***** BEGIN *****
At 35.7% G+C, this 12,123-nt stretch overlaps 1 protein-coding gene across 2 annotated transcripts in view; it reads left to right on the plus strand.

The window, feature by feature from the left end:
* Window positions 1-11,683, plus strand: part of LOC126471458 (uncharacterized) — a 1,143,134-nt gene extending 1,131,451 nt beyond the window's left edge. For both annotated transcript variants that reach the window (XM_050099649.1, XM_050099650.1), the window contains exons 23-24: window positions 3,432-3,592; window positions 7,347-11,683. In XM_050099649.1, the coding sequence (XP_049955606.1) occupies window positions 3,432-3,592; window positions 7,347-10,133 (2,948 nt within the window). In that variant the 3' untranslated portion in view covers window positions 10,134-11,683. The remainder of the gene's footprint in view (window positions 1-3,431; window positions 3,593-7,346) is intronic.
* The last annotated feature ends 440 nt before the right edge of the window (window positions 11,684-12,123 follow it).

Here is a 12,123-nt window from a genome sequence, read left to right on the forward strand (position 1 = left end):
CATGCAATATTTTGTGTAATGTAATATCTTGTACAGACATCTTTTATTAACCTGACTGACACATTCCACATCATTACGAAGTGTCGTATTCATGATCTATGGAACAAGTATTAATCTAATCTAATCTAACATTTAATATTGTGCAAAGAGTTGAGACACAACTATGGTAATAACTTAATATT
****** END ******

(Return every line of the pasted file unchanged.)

At 35.7% G+C, this 12,123-nt stretch overlaps 1 protein-coding gene across 2 annotated transcripts in view; it reads left to right on the plus strand.

The window, feature by feature from the left end:
* Window positions 1-11,683, plus strand: part of LOC126471458 (uncharacterized) — a 1,143,134-nt gene extending 1,131,451 nt beyond the window's left edge. For both annotated transcript variants that reach the window (XM_050099649.1, XM_050099650.1), the window contains exons 23-24: window positions 3,432-3,592; window positions 7,347-11,683. In XM_050099649.1, the coding sequence (XP_049955606.1) occupies window positions 3,432-3,592; window positions 7,347-10,133 (2,948 nt within the window). In that variant the 3' untranslated portion in view covers window positions 10,134-11,683. The remainder of the gene's footprint in view (window positions 1-3,431; window positions 3,593-7,346) is intronic.
* The last annotated feature ends 440 nt before the right edge of the window (window positions 11,684-12,123 follow it).

Here is a 12,123-nt window from a genome sequence, read left to right on the forward strand (position 1 = left end):
CATGCAATATTTTGTGTAATGTAATATCTTGTACAGACATCTTTTATTAACCTGACTGACACATTCCACATCATTACGAAGTGTCGTATTCATGATCTATGGAACAAGTATTAATCTAATCTAATCTAACATTTAATATTGTGCAAAGAGTTGAGACACAACTATGGTAATAACTTAATATT